“She started doing that and she picked it up really quickly,” Rawnald said. “She was just skating once a week for about two months when she went to Chicago for a figure skating competition and won second place in her level.”
After around another two months, Erin competed in the Illinois Special Olympics Winter Games in January 2012 and took home a gold medal.
“Erin ended up beating the girl who won first place in the competition before that,” Rawnald said. “And she had only been skating for three to four months while the girl she beat had been skating for five or six years.”
But Erin’s talent specifically caught the attention of one of the judges.
“While we were there, one of the judges told us that Illinois has the level 2 figure skating slot for the World Games in Korea and asked if Erin would be interested in going,” Rawnald said. “They could not have picked a more perfect child to go to Korea.”
Rawnald could not stress enough how big of an Asian culture fanatic Erin is.
“When we were looking at plane tickets to go to Korea, a lot of them stopped in Tokyo,” Rawnald said. “My wife and I would love to stop over in Tokyo, but if we were to stop there without [Erin], we would probably never hear the end of it.”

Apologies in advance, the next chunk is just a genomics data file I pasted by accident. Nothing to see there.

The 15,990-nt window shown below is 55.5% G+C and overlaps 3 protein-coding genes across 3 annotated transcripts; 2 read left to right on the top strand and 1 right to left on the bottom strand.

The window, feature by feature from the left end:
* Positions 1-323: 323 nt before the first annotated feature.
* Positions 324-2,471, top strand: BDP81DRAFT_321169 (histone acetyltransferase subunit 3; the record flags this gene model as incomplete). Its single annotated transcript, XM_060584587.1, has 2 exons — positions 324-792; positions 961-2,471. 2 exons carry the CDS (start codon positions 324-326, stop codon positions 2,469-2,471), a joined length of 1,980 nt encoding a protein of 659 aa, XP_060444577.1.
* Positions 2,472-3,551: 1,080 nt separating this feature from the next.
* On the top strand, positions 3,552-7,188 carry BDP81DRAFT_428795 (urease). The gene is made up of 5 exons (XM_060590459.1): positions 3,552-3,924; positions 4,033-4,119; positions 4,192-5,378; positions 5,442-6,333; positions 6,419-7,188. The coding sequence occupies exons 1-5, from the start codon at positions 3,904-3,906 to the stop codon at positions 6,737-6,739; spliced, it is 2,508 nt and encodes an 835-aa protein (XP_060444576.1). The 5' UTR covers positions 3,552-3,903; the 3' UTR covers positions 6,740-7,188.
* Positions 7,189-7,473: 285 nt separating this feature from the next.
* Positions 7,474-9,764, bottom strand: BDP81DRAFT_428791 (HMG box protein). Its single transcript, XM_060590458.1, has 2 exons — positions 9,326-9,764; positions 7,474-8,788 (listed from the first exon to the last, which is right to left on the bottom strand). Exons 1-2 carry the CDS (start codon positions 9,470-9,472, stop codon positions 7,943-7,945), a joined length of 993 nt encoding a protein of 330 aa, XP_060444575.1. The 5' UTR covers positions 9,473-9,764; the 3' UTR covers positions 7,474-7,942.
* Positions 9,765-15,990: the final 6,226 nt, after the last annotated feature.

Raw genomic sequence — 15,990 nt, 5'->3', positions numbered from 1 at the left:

“Because of the autism, the good news didn’t get to her like that the first time, but the closer we are to leaving for Korea, the more excited she gets,” Rawnald said.
The family is holding bake sales, t-shirt sales and other fundraisers for the cost of their plane tickets to support Erin in Korea.
Rawnald and his family could not express enough how proud they are of Erin.
“When she’s on the ice she’s in her own little world—she’s in the zone. I’d say she’s most happy on the ice,” Rawnald said. “Don’t ever underestimate what your child can do, because they’ll surprise you every time.”
SPRINGFIELD, Ill. — Erin Hart, a senior at Pleasant Hill High School and daughter of Air Force Master Sgt. Rawnald Hart, 58th Airlift Squadron C-17 Globemaster III Loadmaster instructor at Altus Air Force Base, Okla. and Mrs. Kathy Hart, takes a break from practice to pose for a picture at the Springfield Nelson Center Ice Skating Rink. Erin, who has mid-to-high functioning autism, started figure skating lessons approximately one year ago, and will be one of 11 athletes to compete in the Special Olympics World Winter Games in Pyeong Chang, South Korea scheduled for Jan. 29-Feb. 5, 2013. (Courtesy photo)